Since the #MeToo movement began several years ago, the focus on workplace harassment has been very much along the lines of how some men treat women. And that’s not to be disputed – it is backed up by statistics and acknowledged as an issue across all industries.
But mainstream media outlets have been reporting that recent events in Australian politics suggest that women in power can behave with just as much toxicity towards men, and towards each other.
Media outlets have gone so far as to report that toxic behaviour by women in the halls of power contributed to the death of Senator Kimberley Kitching, who it has been reported was under significant stress in the days leading up to her fatal heart attack.
According to Ms Kitching’s colleagues, the fact her political future was still not resolved was weighing heavily upon her. All others, with the exception of Ms Kitching’s and with former minister Kim Carr’s preselection — had been decided by November 2021.
This meant the future of Ms Kitching’s career was uncertain.
Bullying and shaming
Much has also been published in recent times about the so-called “mean girls” of the Labor Party – particularly at the hands of Penny Wong, Kristina Keneally and Katy Gallagher,.
Reports assert that such conduct resulted in the shaming, ostracism, bullying and belittling of Ms Kitching, under the watchful eye of other men and women, who it is said did little or nothing to call out the behaviour.
Unfortunately, Ms Kitching is no longer here to tell her side of the story. And these may well reports may well be yet another case of the mainstream media demonising the Labor party in the lead-up to an election.
Indeed, Penny Wong, Kristina Keneally and Katy Gallagher have issued a joint statement denying that any such bullying occurred.
And for his part, Labor Leader Anthony Albanese has downplayed claims of nasty politics – although nastiness is perhaps systemic in both major political parties.
Calls for a Workplace Review
In any event, there are calls for a Workplace Review into the way Ms Kitching was treated by her peers, including the alleged lack of response from the people to whom she turned for help.
It’s been reported that Victorian Labor MP Richard Marles knew Ms Kitching was under enormous stress resulting from the way she was being treated, and that she asked him for help last year.
But when recently questioned by journalists, Mr Marles did not admit being so asked, adding he want to debate the matter as it was “too soon” after the Senator’s passing.
The question that may be asked is: is it really too soon, or is it, in fact, too late?
Another question that may be asked is, why hasn’t there been an investigation of any sort given the amount of information that’s circulating in the public domain? Some have even expressed the view there would have been an immediate outcry if those accused had been men.
But bullying and harassment need to be divorced from gender. Any person who treats another badly, to the point where they feel the need to ask another colleague for help, or make a complaint, irrespective of gender, should be called to account.
While many political commentators have also brushed aside the allegations of toxicity, calling the stress faced by Ms Kitching as ‘part of the job’ and the ‘nature of politics’ it’s disturbing to taxpayers that these stories keep making the news.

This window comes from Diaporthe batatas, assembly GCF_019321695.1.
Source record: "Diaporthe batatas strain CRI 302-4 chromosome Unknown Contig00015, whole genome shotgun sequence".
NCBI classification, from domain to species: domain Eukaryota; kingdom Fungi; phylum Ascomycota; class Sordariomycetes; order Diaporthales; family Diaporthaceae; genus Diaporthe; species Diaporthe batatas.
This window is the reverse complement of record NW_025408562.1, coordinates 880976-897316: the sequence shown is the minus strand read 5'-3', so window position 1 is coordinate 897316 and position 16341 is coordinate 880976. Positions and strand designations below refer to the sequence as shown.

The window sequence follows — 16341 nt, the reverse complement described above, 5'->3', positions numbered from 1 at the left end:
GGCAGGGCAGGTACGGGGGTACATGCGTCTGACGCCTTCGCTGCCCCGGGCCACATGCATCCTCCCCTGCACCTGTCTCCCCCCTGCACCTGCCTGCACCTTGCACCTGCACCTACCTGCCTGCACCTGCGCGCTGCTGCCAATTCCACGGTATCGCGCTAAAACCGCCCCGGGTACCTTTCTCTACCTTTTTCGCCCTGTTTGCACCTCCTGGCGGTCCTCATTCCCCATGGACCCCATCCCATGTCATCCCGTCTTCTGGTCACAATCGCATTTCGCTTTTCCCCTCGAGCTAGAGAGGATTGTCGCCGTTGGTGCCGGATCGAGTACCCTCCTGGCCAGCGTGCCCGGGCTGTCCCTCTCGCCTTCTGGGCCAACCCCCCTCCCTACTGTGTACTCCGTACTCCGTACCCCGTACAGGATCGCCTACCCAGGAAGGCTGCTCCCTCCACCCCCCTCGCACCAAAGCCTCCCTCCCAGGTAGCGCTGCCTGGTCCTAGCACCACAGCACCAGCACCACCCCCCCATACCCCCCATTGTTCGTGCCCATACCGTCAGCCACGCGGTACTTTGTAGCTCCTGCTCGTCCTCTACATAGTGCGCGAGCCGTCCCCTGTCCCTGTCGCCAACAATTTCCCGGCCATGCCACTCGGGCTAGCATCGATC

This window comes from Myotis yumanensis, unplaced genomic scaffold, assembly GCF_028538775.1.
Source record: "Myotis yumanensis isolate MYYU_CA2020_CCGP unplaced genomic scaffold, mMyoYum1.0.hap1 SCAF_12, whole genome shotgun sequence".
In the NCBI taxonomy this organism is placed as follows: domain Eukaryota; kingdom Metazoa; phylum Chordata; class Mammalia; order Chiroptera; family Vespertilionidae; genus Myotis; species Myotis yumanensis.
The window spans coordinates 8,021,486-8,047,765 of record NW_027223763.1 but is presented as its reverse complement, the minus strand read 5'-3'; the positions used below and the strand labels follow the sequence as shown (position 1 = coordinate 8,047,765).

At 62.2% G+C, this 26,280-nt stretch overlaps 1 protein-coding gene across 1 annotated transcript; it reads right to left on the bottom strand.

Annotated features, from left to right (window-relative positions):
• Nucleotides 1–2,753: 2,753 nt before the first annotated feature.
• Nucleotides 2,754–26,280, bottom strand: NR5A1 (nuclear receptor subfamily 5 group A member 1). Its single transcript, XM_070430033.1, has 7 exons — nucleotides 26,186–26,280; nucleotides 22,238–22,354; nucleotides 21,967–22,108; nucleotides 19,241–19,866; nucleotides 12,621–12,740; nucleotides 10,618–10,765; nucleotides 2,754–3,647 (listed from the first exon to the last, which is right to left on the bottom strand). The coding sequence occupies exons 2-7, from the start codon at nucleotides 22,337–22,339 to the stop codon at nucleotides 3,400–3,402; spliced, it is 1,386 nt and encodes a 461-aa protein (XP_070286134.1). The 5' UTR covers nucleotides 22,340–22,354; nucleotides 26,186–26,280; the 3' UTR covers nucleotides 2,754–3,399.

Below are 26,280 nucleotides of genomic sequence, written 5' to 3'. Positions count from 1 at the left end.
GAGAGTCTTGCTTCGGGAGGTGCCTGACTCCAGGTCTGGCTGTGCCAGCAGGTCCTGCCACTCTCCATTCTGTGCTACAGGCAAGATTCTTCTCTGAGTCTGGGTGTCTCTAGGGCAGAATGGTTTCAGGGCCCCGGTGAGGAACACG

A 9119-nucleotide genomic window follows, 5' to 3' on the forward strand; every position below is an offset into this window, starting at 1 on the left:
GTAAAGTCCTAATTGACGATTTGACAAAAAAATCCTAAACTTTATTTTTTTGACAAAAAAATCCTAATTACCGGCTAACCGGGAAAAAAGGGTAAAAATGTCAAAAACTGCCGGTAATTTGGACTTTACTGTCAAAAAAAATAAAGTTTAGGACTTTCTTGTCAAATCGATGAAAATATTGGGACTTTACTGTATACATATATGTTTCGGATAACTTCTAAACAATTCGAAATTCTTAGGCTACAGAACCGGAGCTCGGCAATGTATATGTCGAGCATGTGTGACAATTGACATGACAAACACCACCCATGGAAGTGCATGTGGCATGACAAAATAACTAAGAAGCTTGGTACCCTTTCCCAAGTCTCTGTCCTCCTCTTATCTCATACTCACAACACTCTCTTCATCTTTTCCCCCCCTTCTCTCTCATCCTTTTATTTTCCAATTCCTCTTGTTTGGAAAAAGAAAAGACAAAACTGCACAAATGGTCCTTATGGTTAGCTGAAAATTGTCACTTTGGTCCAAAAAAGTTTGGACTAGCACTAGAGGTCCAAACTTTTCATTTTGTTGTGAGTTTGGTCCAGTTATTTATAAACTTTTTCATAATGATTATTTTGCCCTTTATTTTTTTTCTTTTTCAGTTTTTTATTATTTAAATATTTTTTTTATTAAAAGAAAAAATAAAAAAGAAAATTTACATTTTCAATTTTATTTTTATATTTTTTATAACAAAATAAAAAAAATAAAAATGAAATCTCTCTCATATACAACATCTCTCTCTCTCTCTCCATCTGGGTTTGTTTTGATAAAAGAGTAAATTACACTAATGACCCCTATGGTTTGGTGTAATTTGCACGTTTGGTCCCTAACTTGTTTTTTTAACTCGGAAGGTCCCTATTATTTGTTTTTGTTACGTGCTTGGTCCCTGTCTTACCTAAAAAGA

They’re more than sensational headlines…. As the old saying goes: “where there is smoke, there’s likely to be fire.” And we know, from everything that’s been aired about the Morrison Government, particularly in the past two years, since the allegations of sexual assault made by Brittany Higgins, that there is a massive problem with the culture of politics in this country.
If politicians were actually more respectful of one another, while still arguing passionately for their constituents, no matter what side of the political divide they’re on, would they actually accomplish more?
It’s definitely time to be having open and frank conversations about bullying and harassment and the wider problems it causes – not just the direct implications for those who are victims of the behaviour who can suffer depression and even Post-traumatic Stress disorder, because the social climate is more than ready and receptive to it.
But it’s also time for Australians to ask themselves whether this is really what we want from our government representatives. There is a way to lead, without being mean. In the past couple of decades a whole global industry has sprung up – consisting of books, videos, training courses, executive coaching – offering education and information about how to lead with effectiveness and integrity.
More of the same?
Unfortunately, while Anthony Albanese’s original tight-lipped response on the allegation’s surrounding Ms Kitching’s death might have seemed respectful, as time wears on, it seems like just another classic political PR strategy – side-stepping the issue – the basic premise of which is that the less focus is placed upon the issue, the faster it will go away. After all, budget announcements are looming and there is campaigning to be done.
But, also unfortunately this just reeks of “more of the same” from the federal politicians at a time when very many Australians are looking for change.
The University of Sydney published research last year that during the last federal election the Liberal party attracted the lowest number of votes from women since 1987.
It was made in the context of how the Liberal Party’s response to sexual assault and harassment within its party could affect it’s election outcome significantly.
For many women, as well as men, the way the Labor Party responds to the allegations of bullying and nastiness within its ranks could also influence public opinion.